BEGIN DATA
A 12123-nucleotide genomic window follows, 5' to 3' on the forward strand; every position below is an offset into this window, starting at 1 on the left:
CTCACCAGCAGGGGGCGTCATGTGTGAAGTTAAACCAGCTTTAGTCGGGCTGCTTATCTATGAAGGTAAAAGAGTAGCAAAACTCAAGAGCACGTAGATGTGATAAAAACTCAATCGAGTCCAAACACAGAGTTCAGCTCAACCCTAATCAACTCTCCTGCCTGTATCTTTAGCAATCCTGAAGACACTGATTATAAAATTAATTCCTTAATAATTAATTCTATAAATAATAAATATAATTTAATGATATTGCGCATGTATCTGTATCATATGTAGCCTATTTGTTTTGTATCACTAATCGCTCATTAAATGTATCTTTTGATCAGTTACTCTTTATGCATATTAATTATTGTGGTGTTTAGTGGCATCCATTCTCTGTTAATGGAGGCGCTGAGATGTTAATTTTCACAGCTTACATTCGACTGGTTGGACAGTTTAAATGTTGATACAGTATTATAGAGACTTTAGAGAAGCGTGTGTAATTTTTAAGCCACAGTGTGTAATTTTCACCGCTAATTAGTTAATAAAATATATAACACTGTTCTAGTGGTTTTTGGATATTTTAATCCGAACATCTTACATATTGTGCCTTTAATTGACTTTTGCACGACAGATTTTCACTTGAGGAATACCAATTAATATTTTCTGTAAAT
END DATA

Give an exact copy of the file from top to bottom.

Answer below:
A 12123-nucleotide genomic window follows, 5' to 3' on the forward strand; every position below is an offset into this window, starting at 1 on the left:
CTCACCAGCAGGGGGCGTCATGTGTGAAGTTAAACCAGCTTTAGTCGGGCTGCTTATCTATGAAGGTAAAAGAGTAGCAAAACTCAAGAGCACGTAGATGTGATAAAAACTCAATCGAGTCCAAACACAGAGTTCAGCTCAACCCTAATCAACTCTCCTGCCTGTATCTTTAGCAATCCTGAAGACACTGATTATAAAATTAATTCCTTAATAATTAATTCTATAAATAATAAATATAATTTAATGATATTGCGCATGTATCTGTATCATATGTAGCCTATTTGTTTTGTATCACTAATCGCTCATTAAATGTATCTTTTGATCAGTTACTCTTTATGCATATTAATTATTGTGGTGTTTAGTGGCATCCATTCTCTGTTAATGGAGGCGCTGAGATGTTAATTTTCACAGCTTACATTCGACTGGTTGGACAGTTTAAATGTTGATACAGTATTATAGAGACTTTAGAGAAGCGTGTGTAATTTTTAAGCCACAGTGTGTAATTTTCACCGCTAATTAGTTAATAAAATATATAACACTGTTCTAGTGGTTTTTGGATATTTTAATCCGAACATCTTACATATTGTGCCTTTAATTGACTTTTGCACGACAGATTTTCACTTGAGGAATACCAATTAATATTTTCTGTAAAT